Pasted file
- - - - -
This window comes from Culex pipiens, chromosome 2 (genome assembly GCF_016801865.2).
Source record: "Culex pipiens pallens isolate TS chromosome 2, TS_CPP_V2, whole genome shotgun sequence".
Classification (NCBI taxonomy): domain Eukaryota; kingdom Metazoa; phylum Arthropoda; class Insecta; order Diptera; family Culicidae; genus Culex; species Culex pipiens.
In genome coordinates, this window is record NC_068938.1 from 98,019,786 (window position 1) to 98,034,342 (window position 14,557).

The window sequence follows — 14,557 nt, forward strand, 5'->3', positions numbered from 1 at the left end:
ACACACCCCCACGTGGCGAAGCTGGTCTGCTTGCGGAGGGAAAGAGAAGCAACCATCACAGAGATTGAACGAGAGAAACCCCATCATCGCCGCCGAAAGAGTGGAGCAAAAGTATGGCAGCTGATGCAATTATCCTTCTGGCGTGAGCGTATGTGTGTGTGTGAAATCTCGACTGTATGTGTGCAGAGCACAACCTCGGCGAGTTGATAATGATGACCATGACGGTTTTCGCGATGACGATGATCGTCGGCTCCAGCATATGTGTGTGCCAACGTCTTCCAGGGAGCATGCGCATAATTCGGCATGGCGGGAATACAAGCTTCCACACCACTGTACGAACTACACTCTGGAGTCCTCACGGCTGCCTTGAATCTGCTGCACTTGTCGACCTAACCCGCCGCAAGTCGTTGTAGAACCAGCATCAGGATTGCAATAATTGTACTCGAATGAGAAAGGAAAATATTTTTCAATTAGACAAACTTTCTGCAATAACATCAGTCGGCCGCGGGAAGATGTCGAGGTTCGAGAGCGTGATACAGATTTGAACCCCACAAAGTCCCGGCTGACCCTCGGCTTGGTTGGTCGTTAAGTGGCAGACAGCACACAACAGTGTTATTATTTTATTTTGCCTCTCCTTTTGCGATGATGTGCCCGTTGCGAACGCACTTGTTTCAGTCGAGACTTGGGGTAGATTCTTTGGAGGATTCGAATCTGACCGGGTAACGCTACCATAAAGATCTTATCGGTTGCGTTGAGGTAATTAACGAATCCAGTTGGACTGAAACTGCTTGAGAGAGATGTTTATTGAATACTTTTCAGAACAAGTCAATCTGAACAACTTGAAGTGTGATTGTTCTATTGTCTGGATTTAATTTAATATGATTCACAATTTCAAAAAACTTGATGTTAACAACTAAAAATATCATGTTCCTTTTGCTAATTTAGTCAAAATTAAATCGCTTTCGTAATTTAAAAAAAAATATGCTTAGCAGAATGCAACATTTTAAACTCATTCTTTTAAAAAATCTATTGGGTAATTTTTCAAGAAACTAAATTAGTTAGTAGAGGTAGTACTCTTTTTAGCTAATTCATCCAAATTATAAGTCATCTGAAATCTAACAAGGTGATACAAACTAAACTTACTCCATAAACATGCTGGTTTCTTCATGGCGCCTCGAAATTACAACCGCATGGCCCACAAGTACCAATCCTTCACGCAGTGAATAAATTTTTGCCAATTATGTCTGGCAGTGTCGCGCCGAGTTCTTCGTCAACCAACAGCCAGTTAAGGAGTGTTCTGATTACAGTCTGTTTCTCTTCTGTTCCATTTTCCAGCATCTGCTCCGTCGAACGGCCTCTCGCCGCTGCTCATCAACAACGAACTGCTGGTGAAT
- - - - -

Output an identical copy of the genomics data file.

This window comes from Culex pipiens, chromosome 2 (genome assembly GCF_016801865.2).
Source record: "Culex pipiens pallens isolate TS chromosome 2, TS_CPP_V2, whole genome shotgun sequence".
Classification (NCBI taxonomy): domain Eukaryota; kingdom Metazoa; phylum Arthropoda; class Insecta; order Diptera; family Culicidae; genus Culex; species Culex pipiens.
In genome coordinates, this window is record NC_068938.1 from 98,019,786 (window position 1) to 98,034,342 (window position 14,557).

The window sequence follows — 14,557 nt, forward strand, 5'->3', positions numbered from 1 at the left end:
ACACACCCCCACGTGGCGAAGCTGGTCTGCTTGCGGAGGGAAAGAGAAGCAACCATCACAGAGATTGAACGAGAGAAACCCCATCATCGCCGCCGAAAGAGTGGAGCAAAAGTATGGCAGCTGATGCAATTATCCTTCTGGCGTGAGCGTATGTGTGTGTGTGAAATCTCGACTGTATGTGTGCAGAGCACAACCTCGGCGAGTTGATAATGATGACCATGACGGTTTTCGCGATGACGATGATCGTCGGCTCCAGCATATGTGTGTGCCAACGTCTTCCAGGGAGCATGCGCATAATTCGGCATGGCGGGAATACAAGCTTCCACACCACTGTACGAACTACACTCTGGAGTCCTCACGGCTGCCTTGAATCTGCTGCACTTGTCGACCTAACCCGCCGCAAGTCGTTGTAGAACCAGCATCAGGATTGCAATAATTGTACTCGAATGAGAAAGGAAAATATTTTTCAATTAGACAAACTTTCTGCAATAACATCAGTCGGCCGCGGGAAGATGTCGAGGTTCGAGAGCGTGATACAGATTTGAACCCCACAAAGTCCCGGCTGACCCTCGGCTTGGTTGGTCGTTAAGTGGCAGACAGCACACAACAGTGTTATTATTTTATTTTGCCTCTCCTTTTGCGATGATGTGCCCGTTGCGAACGCACTTGTTTCAGTCGAGACTTGGGGTAGATTCTTTGGAGGATTCGAATCTGACCGGGTAACGCTACCATAAAGATCTTATCGGTTGCGTTGAGGTAATTAACGAATCCAGTTGGACTGAAACTGCTTGAGAGAGATGTTTATTGAATACTTTTCAGAACAAGTCAATCTGAACAACTTGAAGTGTGATTGTTCTATTGTCTGGATTTAATTTAATATGATTCACAATTTCAAAAAACTTGATGTTAACAACTAAAAATATCATGTTCCTTTTGCTAATTTAGTCAAAATTAAATCGCTTTCGTAATTTAAAAAAAAATATGCTTAGCAGAATGCAACATTTTAAACTCATTCTTTTAAAAAATCTATTGGGTAATTTTTCAAGAAACTAAATTAGTTAGTAGAGGTAGTACTCTTTTTAGCTAATTCATCCAAATTATAAGTCATCTGAAATCTAACAAGGTGATACAAACTAAACTTACTCCATAAACATGCTGGTTTCTTCATGGCGCCTCGAAATTACAACCGCATGGCCCACAAGTACCAATCCTTCACGCAGTGAATAAATTTTTGCCAATTATGTCTGGCAGTGTCGCGCCGAGTTCTTCGTCAACCAACAGCCAGTTAAGGAGTGTTCTGATTACAGTCTGTTTCTCTTCTGTTCCATTTTCCAGCATCTGCTCCGTCGAACGGCCTCTCGCCGCTGCTCATCAACAACGAACTGCTGGTGAAT